The rewrite semantics for RCGs is rather simple, identical to the corresponding semantics of LMGs. Given a predicate string A(\alpha_1, ..., \alpha_n), where the symbols \alpha_i are terminal strings, if there is a rule A(x_1, ..., x_n) \to \beta in the grammar that the predicate string matches, the predicate string is replaced by \beta, substituting for the matched variables in each x_i.

For example, given the rule A(x, ayb) \to B(axb, y), where x and y are variable symbols and a and b are terminal symbols, the predicate string A(a, abb) can be rewritten as B(aab, b), because A(a, abb) matches A(x, ayb) when x = a,\ y = b. Similarly, if there were a rule A(x, ayb) \to A(x, x)\ A(y, y), A(a, abb) could be rewritten as A(a, a)\ A(b, b).

A proof/recognition of a string \alpha is done by showing that S(\alpha) produces the empty string. For the individual rewrite steps, when multiple alternative variable matches are possible, any rewrite which could lead the whole proof to succeed is considered. Thus, if there is at least one way to produce the empty string from the initial string S(\alpha), the proof is considered a success, regardless of how many other ways to fail exist.

Example

RCGs are capable of recognizing the non-linear index language \{ www : w \in \{a,b\}^{*} \} as follows:

Letting x, y, and z be variable symbols:


S(xyz) \to A(x, y, z)

A(ax, ay, az) \to A(x, y, z)

A(bx, by, bz) \to A(x, y, z)

A(\epsilon, \epsilon, \epsilon) \to \epsilon


The proof for abbabbabb is then

S(abbabbabb) \Rightarrow A(abb, abb, abb) \Rightarrow A(bb, bb, bb) \Rightarrow A(b, b, b) \Rightarrow A(\epsilon, \epsilon, \epsilon) \Rightarrow \epsilon

Or, using the more correct dotted notation for ranges:

S(\bullet{}abbabbabb\bullet{}) \Rightarrow A(\bullet{}abb\bullet{}abbabb, abb\bullet{}abb\bullet{}abb, abbabb\bullet{}abb\bullet{}) \Rightarrow A(a\bullet{}bb\bullet{}abbabb, abba\bullet{}bb\bullet{}abb, abbabba\bullet{}bb\bullet{}) \Rightarrow A(ab\bullet{}b\bullet{}abbabb, abbab\bullet{}b\bullet{}abb, abbabbab\bullet{}b\bullet{}) \Rightarrow A(\epsilon, \epsilon, \epsilon) \Rightarrow \epsilon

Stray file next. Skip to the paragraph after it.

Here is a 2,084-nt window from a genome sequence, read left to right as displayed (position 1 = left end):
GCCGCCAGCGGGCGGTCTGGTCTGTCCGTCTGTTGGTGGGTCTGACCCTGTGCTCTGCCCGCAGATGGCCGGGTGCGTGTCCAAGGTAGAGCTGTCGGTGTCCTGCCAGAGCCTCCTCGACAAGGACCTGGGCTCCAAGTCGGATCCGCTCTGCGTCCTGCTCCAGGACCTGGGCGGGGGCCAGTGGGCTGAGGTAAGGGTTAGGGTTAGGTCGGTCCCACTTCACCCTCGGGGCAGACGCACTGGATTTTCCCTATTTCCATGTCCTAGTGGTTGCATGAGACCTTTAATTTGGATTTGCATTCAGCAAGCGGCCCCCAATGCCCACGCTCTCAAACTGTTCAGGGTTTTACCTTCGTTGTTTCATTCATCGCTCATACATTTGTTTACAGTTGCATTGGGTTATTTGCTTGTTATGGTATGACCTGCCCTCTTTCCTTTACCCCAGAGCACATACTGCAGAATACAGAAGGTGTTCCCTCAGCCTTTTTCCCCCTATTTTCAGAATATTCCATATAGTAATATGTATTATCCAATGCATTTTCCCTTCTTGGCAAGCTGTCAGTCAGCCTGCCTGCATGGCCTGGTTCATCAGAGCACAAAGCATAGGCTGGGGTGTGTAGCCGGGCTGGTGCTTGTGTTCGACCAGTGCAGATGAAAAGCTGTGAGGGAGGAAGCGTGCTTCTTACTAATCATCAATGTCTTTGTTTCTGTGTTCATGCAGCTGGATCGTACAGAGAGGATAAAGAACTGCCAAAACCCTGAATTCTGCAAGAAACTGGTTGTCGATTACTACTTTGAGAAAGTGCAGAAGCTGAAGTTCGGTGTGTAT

References

  1. ^ Boullier, Pierre (Jan 1998). Proposal for a Natural Language Processing Syntactic Backbone (Technical report) 3342. INRIA Rocquencourt (France). 
  2. ^ Pierre Boullier (1999). "Chinese Numbers, MIX, Scrambling, and Range Concatenation Grammars". Proc. EACL. pp. 53–60. 
  3. ^ Laura Kallmeyer (2010). Parsing Beyond Context-Free Grammars. Springer Science & Business Media. p. 37.   citing http://mjn.host.cs.st-andrews.ac.uk/publications/2001d.pdf
This article was sourced from Creative Commons Attribution-ShareAlike License; additional terms may apply. World Heritage Encyclopedia content is assembled from numerous content providers, Open Access Publishing, and in compliance with The Fair Access to Science and Technology Research Act (FASTR), Wikimedia Foundation, Inc., Public Library of Science, The Encyclopedia of Life, Open Book Publishers (OBP), PubMed, U.S. National Library of Medicine, National Center for Biotechnology Information, U.S. National Library of Medicine, National Institutes of Health (NIH), U.S. Department of Health & Human Services, and USA.gov, which sources content from all federal, state, local, tribal, and territorial government publication portals (.gov, .mil, .edu). Funding for USA.gov and content contributors is made possible from the U.S. Congress, E-Government Act of 2002.
 
Crowd sourced content that is contributed to World Heritage Encyclopedia is peer reviewed and edited by our editorial staff to ensure quality scholarly research articles.
 
By using this site, you agree to the Terms of Use and Privacy Policy. World Heritage Encyclopedia™ is a registered trademark of the World Public Library Association, a non-profit organization.
 


Copyright © World Library Foundation. All rights reserved. eBooks from Project Gutenberg are sponsored by the World Library Foundation,
a 501c(4) Member's Support Non-Profit Organization, and is NOT affiliated with any governmental agency or department.